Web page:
So if you want to look at individual biotech stocks, it might be a good idea to focus on prime takeover targets. Onyx Pharmaceuticals (NASDAQ: ONXX) has two valuable drugs: Kyprolis (for blood cancer) and Nexavar (a kidney cancer drug). This would make it really attractive to either a big pharmaceutical company or a cancer-focused biotech such as Celgene. Medivation (NASDAQ: MDVN) meanwhile, produces the prostate cancer drug Xtandi, making it another target for bigger firms.

But in doing this, you're taking a lot of stock-specific risk in a sector that's already very high-octane. A company can be made or broken by favourable clinical trials, which means you can wake up one morning to find that the share price has doubled or halved in less than a day.

We'd suggest building a portfolio, so that you spread your risk. You could sign up for my colleague Tom Bulford's Red Hot Biotech Alert newsletter. Tom is an expert on small cap stocks, having invested in the area for many years, so he knows his way around risky sectors.His newsletterisn't accepting new subscribers at the moment, but it will be doing so very soon.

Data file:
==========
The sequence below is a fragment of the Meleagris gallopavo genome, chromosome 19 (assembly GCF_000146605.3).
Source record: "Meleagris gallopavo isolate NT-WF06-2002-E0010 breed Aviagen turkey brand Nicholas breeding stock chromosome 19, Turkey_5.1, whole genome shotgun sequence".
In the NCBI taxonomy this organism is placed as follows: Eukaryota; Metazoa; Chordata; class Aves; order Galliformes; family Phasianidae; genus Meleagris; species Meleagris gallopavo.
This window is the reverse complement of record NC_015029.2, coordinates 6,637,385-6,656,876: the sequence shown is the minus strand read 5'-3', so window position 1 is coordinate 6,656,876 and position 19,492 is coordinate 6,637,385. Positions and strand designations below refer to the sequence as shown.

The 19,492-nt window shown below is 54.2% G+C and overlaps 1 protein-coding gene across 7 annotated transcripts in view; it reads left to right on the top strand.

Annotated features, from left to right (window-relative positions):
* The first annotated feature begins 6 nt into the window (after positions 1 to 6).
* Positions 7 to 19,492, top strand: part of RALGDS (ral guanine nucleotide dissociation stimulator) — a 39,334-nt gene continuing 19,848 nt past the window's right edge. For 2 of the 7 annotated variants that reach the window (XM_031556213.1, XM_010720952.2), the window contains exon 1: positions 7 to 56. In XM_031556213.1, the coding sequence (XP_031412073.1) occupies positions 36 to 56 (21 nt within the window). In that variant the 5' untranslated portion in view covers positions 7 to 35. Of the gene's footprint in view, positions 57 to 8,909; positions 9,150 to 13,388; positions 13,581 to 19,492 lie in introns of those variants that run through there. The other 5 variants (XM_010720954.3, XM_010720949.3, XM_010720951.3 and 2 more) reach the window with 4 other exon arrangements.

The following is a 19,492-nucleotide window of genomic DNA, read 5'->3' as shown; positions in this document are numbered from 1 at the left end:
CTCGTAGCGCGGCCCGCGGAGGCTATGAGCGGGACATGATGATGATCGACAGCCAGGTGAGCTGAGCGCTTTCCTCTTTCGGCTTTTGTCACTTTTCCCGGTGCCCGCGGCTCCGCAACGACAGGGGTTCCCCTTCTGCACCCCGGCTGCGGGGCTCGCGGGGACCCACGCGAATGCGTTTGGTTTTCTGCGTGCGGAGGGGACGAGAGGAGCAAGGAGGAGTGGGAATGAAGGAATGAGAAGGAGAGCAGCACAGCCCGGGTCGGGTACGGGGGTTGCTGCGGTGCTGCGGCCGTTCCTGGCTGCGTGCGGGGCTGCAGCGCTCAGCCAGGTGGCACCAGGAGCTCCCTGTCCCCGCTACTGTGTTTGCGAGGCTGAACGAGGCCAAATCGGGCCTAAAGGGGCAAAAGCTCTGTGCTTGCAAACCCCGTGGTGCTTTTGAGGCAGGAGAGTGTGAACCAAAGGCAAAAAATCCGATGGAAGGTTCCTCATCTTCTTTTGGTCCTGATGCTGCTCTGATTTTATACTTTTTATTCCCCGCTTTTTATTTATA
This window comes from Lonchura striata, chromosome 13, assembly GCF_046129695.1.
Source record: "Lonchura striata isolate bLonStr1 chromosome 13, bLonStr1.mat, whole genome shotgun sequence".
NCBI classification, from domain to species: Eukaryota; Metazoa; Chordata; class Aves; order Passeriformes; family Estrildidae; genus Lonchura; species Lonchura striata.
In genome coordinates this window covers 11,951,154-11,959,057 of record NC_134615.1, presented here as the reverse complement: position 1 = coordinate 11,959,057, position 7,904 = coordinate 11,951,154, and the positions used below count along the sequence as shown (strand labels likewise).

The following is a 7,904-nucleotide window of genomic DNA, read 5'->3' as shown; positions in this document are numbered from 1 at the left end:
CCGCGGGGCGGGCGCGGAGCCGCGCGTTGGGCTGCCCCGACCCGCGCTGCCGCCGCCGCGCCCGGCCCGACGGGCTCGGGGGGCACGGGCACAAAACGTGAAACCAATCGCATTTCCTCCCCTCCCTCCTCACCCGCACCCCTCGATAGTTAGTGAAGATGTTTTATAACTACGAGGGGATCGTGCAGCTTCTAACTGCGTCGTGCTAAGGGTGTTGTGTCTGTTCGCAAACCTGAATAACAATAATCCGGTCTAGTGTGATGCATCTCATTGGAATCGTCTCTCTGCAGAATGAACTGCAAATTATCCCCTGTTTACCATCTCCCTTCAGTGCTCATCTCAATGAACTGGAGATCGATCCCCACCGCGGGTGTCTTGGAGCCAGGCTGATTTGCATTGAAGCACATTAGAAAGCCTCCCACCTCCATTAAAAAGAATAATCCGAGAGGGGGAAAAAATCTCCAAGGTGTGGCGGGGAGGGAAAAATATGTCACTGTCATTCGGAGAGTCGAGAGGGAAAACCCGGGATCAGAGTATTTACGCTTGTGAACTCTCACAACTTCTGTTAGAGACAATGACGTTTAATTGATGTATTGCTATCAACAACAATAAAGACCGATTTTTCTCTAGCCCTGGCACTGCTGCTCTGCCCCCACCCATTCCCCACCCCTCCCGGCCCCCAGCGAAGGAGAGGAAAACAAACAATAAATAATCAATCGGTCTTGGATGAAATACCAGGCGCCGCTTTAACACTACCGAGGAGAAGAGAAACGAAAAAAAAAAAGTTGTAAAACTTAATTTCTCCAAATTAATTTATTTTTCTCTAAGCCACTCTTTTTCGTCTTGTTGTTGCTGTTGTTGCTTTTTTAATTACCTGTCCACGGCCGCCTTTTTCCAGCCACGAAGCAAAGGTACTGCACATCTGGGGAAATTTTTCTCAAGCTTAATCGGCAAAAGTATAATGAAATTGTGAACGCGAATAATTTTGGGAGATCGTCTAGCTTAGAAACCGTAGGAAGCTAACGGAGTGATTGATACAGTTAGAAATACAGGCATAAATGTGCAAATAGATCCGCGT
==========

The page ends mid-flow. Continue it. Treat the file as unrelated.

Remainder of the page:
Alternatively, if you want someone else to do the work for you, you could invest in a biotech fund. One option is OrbiMed's Worldwide Healthcare Trust (LSE: WWH). It has a very good record. Its net asset value has grown by nearly 1,000% since it launched in 1995. The only downside is that 30% of the fund is invested in non-drug companies.

If you would prefer a pure biotechnology play, you might prefer to invest in the Biotech Growth Trust (LSE: BIOG), run by the same company. It has been around for a much shorter period, but it also has an impressive record, returning 163% over the last five years, compared with 91% for the sector as a whole.

This article is taken from the free investment email Money Morning. Sign up to Money Morning here .

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Dr Matthew Partridge

Matthew graduated from the University of Durham in 2004; he then gained an MSc, followed by a PhD at the London School of Economics.

He has previously written for a wide range of publications, including the Guardian and the Economist, and also helped to run a newsletter on terrorism. He has spent time at Lehman Brothers, Citigroup and the consultancy Lombard Street Research.

Matthew is the author of Superinvestors: Lessons from the greatest investors in history, published by Harriman House, which has been translated into several languages. His second book, Investing Explained: The Accessible Guide to Building an Investment Portfolio, is published by Kogan Page.

As senior writer, he writes the shares and politics & economics pages, as well as weekly Blowing It and Great Frauds in History columns He also writes a fortnightly reviews page and trading tips, as well as regular cover stories and multi-page investment focus features.

Follow Matthew on Twitter: @DrMatthewPartri